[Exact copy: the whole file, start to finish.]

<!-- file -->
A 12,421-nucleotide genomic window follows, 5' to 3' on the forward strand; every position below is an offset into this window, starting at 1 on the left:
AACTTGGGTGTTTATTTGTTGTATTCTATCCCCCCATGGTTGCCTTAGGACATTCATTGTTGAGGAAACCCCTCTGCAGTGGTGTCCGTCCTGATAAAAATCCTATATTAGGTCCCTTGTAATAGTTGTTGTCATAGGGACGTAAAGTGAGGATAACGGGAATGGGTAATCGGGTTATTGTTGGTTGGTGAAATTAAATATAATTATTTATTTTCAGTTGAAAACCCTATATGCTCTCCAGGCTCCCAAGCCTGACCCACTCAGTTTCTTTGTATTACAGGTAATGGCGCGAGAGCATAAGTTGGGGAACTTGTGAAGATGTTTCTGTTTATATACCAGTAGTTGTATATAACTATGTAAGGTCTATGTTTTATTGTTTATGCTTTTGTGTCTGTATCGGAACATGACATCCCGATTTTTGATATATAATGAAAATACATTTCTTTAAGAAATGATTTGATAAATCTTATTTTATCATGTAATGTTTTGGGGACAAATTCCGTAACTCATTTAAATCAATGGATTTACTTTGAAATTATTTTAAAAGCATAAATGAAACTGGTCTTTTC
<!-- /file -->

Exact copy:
A 12,421-nucleotide genomic window follows, 5' to 3' on the forward strand; every position below is an offset into this window, starting at 1 on the left:
AACTTGGGTGTTTATTTGTTGTATTCTATCCCCCCATGGTTGCCTTAGGACATTCATTGTTGAGGAAACCCCTCTGCAGTGGTGTCCGTCCTGATAAAAATCCTATATTAGGTCCCTTGTAATAGTTGTTGTCATAGGGACGTAAAGTGAGGATAACGGGAATGGGTAATCGGGTTATTGTTGGTTGGTGAAATTAAATATAATTATTTATTTTCAGTTGAAAACCCTATATGCTCTCCAGGCTCCCAAGCCTGACCCACTCAGTTTCTTTGTATTACAGGTAATGGCGCGAGAGCATAAGTTGGGGAACTTGTGAAGATGTTTCTGTTTATATACCAGTAGTTGTATATAACTATGTAAGGTCTATGTTTTATTGTTTATGCTTTTGTGTCTGTATCGGAACATGACATCCCGATTTTTGATATATAATGAAAATACATTTCTTTAAGAAATGATTTGATAAATCTTATTTTATCATGTAATGTTTTGGGGACAAATTCCGTAACTCATTTAAATCAATGGATTTACTTTGAAATTATTTTAAAAGCATAAATGAAACTGGTCTTTTC